MI5 and the FBI Evolved Alongside One Another, But Their Relationship Hasn’t Always Been Constructive

Nigel West

Since its creation in 1909 as the Home Department of the Secret Service Bureau, and its designation during World War I as Section 5 of the War Office’s military intelligence directorate, the organization now known simply as MI5 has carved out an independent niche unique in Whitehall.

Headed at its beginning by Vernon Kell — one of Britain’s longest-serving civil servants, if not the longest-serving ever — MI5 from the start exercised its authority to initiate investigations without any political guidance. Kell interviewed his staff personally, and refused to employ Roman Catholics, asserting that the Pope’s intelligence network was the best in the world, and he wasn’t there to improve it. Such a tiny security apparatus looms disproportionately large across British society. The FBI, which serves a somewhat parallel role in the United States, had its own long-serving and controlling leader in J. Edgar Hoover. But while the two agencies have evolved alongside one another, in the service of nations that are longtime allies, their relationship has not always been a constructive one.

In 1938, MI5 had sought to develop a relationship with the FBI by offering information about a German spy in New York who was part of an extensive Nazi network. But Hoover at that point had no experience of counter-espionage operations, which often depend on patient surveillance for long periods, and he quickly arrested a U.S. Army deserter, Gunther Rumrich, without informing MI5 about the plan. While telling the FBI had been part of an effort to establish a permanent link between London and Washington, D.C., Hoover’s premature intervention compromised a wider round-up in Europe, and enriched an FBI special agent, Leon Turrou, who promptly sold his story to the newspapers, much to Hoover’s fury.

In May 1940, in the continuing absence of any formal liaison with the FBI, MI5 detained a cipher clerk working at the U.S. embassy in London and charged him with stealing copies of Winston Churchill’s private correspondence with President Roosevelt. The trial of Tyler Kent was held in secret, but the episode would have lasting political implications, especially for U.S. Ambassador to the U.K. Joe Kennedy, who had withdrawn his subordinate’s immunity.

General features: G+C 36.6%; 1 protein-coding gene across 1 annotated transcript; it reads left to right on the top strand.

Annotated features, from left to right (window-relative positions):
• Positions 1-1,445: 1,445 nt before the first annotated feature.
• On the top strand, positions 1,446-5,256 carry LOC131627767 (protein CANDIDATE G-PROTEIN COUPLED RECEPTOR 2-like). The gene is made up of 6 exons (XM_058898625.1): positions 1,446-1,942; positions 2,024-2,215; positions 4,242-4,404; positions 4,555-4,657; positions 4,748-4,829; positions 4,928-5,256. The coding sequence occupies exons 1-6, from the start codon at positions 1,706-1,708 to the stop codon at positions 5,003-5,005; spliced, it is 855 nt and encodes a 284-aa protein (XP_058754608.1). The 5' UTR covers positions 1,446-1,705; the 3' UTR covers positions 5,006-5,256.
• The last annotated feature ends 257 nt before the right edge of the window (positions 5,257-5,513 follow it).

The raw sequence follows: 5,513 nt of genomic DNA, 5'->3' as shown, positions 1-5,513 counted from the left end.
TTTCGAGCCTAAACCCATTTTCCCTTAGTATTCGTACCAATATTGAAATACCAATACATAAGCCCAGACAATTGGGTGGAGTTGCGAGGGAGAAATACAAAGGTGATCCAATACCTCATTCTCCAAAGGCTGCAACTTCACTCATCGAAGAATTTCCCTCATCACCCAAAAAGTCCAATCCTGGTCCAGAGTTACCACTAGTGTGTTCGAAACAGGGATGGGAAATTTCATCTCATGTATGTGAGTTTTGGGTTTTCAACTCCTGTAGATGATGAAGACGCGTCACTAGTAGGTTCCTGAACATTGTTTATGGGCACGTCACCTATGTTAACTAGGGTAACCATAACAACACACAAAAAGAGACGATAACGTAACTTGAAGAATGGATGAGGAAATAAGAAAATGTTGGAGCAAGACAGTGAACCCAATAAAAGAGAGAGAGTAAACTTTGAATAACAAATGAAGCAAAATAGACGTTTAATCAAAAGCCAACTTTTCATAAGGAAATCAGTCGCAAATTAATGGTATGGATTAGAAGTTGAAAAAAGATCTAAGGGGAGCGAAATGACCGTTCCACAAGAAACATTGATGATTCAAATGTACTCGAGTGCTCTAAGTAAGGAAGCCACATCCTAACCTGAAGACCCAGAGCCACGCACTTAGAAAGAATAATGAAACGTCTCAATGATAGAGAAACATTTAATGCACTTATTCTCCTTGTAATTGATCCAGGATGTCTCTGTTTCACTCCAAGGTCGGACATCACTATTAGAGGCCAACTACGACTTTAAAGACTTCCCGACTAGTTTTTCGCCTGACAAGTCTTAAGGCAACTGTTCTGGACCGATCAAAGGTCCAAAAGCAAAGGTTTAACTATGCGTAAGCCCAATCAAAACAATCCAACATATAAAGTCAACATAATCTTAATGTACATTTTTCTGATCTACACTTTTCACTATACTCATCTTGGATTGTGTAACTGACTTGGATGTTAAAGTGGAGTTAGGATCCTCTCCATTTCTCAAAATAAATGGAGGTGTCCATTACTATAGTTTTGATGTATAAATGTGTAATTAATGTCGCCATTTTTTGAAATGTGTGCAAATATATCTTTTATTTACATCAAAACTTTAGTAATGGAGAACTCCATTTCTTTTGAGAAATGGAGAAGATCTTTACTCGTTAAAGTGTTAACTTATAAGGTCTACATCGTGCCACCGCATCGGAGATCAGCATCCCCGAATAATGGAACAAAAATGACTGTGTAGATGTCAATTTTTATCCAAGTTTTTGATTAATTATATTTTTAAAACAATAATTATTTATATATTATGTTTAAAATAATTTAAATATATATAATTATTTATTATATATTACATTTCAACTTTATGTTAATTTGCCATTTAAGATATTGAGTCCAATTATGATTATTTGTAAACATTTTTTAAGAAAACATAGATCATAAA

Later in World War II, MI5 attempted to send a German double agent, Dusko Popov, codenamed TRICYCLE, to the United States to fulfill an assignment for German intelligence, but Hoover was outraged by the louche behavior of the Yugoslav playboy and forbade his staff from assisting the self-confessed spy’s mission. Accordingly, Popov only partially completed his tasks and was forced to return to Lisbon where he was regarded with skepticism by his German controller.

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Understandably, Hoover refused to cooperate with any branch of British Intelligence after he discovered during this period that the Spanish and French embassies in Washington had been targeted for penetration, having previously received a solemn pledge that no such activities would be conducted in his jurisdiction. Even worse, he discovered that the British were secretly collaborating with his rival, General Bill Donovan, the Chief of the U.S. Office of Strategic Services, a precursor to today’s CIA.

In the postwar era, MI5 would come to rely on a cryptographic source, designated VENONA, that would become the gold standard for its Cold War counter-espionage. The VENONA material — intercepted Soviet cablegrams — in 1951 proved that Donald Maclean, then head of the Foreign Office’s American Department, was a long-term Soviet mole. The same material, almost 3,000 individual messages exchanged with Moscow starting in 1940, implicated hundreds of other spies. Other members of the network, such as MINISTER and BARON, remain tantalizingly unidentified.

Later, an MI5 operation to entice a Soviet diplomat into defecting was the catalyst for the Profumo scandal, which contributed to the end of Harold Macmillan’s administration in 1963. MI5 had attempted to recruit a well-connected society osteopath, Dr. Stephen Ward, as an access agent who was to honey-trap Soviet Assistant Naval Attaché Evgenni Ivanov — ignorant of Ward’s involvement in a call-girl racket that stretched across the Atlantic and would prompt an FBI inquiry, codenamed BOWTIE, that threatened to engulf the Kennedy family too.

MI5’s propensity for engaging in high-risk operations remains a constant thread throughout its history. By their nature, counter-intelligence and counter-terrorism entail controversial sources and methods which all have the potential for wrecking political careers. Over the course of the last century, MI5 and the FBI have embarrassed and annoyed each other — and worse —and their relationship has often been a tense one.

Nevertheless, a London posting is highly regarded within both the FBI and CIA. The current CIA Director, Gina Haspel, served as the station chief in London twice, and the new special agent in charge of the Counterintelligence Division for the FBI’s Washington Field Office served as the FBI’s link to British intelligence. The intelligence relationship between the two countries hasn’t always been smooth, but it has been — and remains — indispensable.

Casemate

Rupert Allason writes about espionage under the pen name Nigel West. He is the author of MI5: British Security Service Operations 1909-1945, available now from Pen & Sword, distributed in USA/CAN by Casemate.